This 7-minute film is about how technology starts to shape people to become too dependent on it that relationships and lifestyles are altered, and later on, possibly destroyed. At one point by now, our interactions to other people are becoming as robotic as the machines we use.
After the first three months that I, a filmmaker from a developing country as the Philippines, lived in Seoul, I have walked going to places, I have ridden the subway, the bus, the taxi... I have met various people along the way. And with the technology now, one common thing noticeable is how much technology has affected people’s lifestyle. Most listen to music or watch TV from their mobile phones more than talking to their companion in the subway or bus. People walk with earphones plugged on their ears without much caution on the important sounds they might need like the beeping of an unanticipated fast-speeding motorcycle about to bump them on the road. Or perhaps, an iPod addict from the sidewalk not hearing an old special friend riding the bus and calling his attention (and they have not seen each other for the last 10 years). Indeed, relationships and the ways of life have been greatly changed by technology.
For a foreigner artist from Manila as myself, how much do I lose every time I go to Korean tourist spots when I rather shoot with my SLR and video cameras rather than enjoying the very presence, the very feel of being in wonderful places through my own eyes? How much do I miss on the experience?
How much time do people spend online nowadays? How much time do people allot for personal meetings? In this fast-paced era filled with much technological innovation, it’s great to have many choices to keep in touch including the internet, mobile phone, telephone, and the considerably obsolete snail mail (it still works on specific occasions). Greeting cards before, e-cards now. No need to go out to shop, just watch TV, dial the number, or surf the internet, key in the credit card number, and finish it with a click. In cars, the directions are provided by a piece of GPS-capable LCD screen. Lots of things are scan-friendly, touch-and-go, plug-and-play. Sensors and codes are used in lights, locks, and other security and convenient devices. There are so much things to do, there is too much work to finish. And it seems like there’s too little time. When could be the last moment a person yielded to the cliché of stopping for a bit and smelling the flowers?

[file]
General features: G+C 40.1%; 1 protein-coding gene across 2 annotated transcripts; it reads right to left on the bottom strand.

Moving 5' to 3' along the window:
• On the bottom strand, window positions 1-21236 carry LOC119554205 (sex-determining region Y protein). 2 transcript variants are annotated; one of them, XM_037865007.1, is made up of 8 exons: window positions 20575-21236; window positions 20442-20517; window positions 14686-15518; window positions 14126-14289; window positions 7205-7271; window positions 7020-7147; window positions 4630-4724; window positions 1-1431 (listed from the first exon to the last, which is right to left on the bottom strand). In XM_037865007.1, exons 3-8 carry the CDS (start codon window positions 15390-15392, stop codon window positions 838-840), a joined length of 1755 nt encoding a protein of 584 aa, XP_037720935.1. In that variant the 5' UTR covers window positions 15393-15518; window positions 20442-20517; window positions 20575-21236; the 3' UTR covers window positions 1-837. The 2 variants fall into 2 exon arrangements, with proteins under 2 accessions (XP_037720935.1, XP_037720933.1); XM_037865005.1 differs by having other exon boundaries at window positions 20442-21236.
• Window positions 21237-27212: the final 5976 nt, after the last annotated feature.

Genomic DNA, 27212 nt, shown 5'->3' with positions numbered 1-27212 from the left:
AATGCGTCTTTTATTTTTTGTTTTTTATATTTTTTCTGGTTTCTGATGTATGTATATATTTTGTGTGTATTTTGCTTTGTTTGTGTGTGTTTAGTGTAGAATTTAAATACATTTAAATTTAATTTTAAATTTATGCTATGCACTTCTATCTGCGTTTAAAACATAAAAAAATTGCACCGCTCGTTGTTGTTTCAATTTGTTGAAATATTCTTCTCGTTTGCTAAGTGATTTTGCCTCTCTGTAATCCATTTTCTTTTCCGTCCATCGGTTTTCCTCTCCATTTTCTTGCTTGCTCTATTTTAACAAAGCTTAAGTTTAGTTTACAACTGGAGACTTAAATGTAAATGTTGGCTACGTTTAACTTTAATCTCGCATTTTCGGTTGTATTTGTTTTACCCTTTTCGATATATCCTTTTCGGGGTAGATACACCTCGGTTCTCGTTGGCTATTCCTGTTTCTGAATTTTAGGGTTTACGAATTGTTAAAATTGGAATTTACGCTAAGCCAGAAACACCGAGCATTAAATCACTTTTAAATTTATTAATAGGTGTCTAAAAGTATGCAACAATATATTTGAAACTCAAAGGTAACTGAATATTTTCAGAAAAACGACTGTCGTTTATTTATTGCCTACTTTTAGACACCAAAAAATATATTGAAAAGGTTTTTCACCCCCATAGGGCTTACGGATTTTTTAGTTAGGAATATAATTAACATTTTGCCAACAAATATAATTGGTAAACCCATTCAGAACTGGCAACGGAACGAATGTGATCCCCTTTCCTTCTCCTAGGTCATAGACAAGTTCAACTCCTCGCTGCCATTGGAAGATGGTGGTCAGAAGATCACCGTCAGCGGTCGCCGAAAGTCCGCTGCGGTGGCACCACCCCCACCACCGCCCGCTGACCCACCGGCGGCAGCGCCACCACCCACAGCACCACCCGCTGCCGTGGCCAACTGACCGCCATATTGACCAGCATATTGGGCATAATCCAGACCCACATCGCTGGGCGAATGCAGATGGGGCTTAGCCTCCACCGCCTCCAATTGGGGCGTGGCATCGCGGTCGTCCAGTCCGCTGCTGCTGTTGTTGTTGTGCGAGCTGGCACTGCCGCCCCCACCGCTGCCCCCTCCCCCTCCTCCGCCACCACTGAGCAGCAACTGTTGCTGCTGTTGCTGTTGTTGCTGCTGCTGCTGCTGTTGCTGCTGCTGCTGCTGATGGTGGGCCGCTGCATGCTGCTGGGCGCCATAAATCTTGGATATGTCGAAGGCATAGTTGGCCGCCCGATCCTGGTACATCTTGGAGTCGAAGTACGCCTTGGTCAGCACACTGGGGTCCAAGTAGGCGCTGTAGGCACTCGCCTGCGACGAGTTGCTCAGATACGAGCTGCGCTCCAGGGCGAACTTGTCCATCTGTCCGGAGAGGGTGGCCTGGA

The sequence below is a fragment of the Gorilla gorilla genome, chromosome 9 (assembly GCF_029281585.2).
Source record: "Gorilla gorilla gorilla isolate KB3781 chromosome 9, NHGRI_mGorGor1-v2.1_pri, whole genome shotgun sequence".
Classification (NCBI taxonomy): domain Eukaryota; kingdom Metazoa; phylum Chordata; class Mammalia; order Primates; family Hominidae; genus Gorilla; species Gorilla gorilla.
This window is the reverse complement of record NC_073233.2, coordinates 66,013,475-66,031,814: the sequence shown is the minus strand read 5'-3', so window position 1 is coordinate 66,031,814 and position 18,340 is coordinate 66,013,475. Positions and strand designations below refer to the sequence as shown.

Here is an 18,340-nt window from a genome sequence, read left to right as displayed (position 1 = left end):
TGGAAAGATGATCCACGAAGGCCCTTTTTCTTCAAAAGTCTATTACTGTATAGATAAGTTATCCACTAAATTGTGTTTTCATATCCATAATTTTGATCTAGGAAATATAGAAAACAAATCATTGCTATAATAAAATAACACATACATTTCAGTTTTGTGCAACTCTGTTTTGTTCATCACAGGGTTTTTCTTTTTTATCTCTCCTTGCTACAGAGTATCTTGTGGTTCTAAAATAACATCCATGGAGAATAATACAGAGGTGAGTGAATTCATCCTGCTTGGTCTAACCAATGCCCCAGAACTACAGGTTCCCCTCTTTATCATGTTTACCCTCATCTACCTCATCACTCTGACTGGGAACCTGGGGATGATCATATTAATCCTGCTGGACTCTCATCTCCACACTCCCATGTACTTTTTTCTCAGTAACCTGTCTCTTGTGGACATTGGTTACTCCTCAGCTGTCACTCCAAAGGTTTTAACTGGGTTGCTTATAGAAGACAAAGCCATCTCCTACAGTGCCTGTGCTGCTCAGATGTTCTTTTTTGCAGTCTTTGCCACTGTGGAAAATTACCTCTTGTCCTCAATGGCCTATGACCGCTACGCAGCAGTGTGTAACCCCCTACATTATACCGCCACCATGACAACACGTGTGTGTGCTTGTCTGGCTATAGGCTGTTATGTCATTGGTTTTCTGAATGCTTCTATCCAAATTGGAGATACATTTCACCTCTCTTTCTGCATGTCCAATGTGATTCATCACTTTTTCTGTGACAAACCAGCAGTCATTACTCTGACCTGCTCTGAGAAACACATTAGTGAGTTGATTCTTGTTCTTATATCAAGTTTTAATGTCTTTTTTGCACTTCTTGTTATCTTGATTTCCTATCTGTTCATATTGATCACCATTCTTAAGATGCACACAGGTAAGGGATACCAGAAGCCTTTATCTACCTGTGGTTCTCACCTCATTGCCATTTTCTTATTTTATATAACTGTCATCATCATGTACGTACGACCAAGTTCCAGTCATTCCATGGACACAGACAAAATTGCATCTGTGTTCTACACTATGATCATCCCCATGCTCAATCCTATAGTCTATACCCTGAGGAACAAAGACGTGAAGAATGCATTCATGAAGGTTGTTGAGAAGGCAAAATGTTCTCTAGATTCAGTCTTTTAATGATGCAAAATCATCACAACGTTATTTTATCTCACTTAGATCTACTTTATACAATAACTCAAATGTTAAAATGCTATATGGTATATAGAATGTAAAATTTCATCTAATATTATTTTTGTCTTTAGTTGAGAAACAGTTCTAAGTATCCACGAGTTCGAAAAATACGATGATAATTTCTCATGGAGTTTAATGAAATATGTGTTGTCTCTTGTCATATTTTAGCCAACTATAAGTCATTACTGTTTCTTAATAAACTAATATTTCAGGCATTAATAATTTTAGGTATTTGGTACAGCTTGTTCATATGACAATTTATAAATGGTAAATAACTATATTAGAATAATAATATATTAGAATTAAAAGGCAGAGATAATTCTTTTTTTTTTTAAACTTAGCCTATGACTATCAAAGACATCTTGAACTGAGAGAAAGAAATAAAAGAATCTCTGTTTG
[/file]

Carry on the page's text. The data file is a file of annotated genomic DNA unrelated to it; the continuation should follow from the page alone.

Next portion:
Things are so easy, so convenient. Entertainment is mostly boxed up in gadgets. And in Korea, MP3 players and handyphones are now TV and small movie screens as well. One time, I was at the subway trying to observe people around, my imaginative mind actually saw a bunch of robots listening to their masters which turn out to be their mobile phones and mp3 players/iPods. People even miss out on the stations they should get off to because they are too preoccupied by what they’re watching. And by this time, I made this concept for the film. The story won’t say that technology is bad, it just wants to convey how technology should be in harmony with the way people should live their lives as human beings who feel, love, and appreciate the world more than just the convenience of every technological breakthrough. Human relationships are vital. Computers and gadgets should not rule the person. Rather, they should be utilized to make human lives better and more meaningful.
Quality time with a loved one should not be fully controlled by text messaging, voice calls, and video chats. Personal interaction should never be ignored.
There are moments that we should pause for a bit and realize how far we are digging into technology that we are starting to ignore too much on our relationships and what it means by quality time. Perhaps, we can keep both instead of falling too much on only 1 aspect and closing ourselves to it.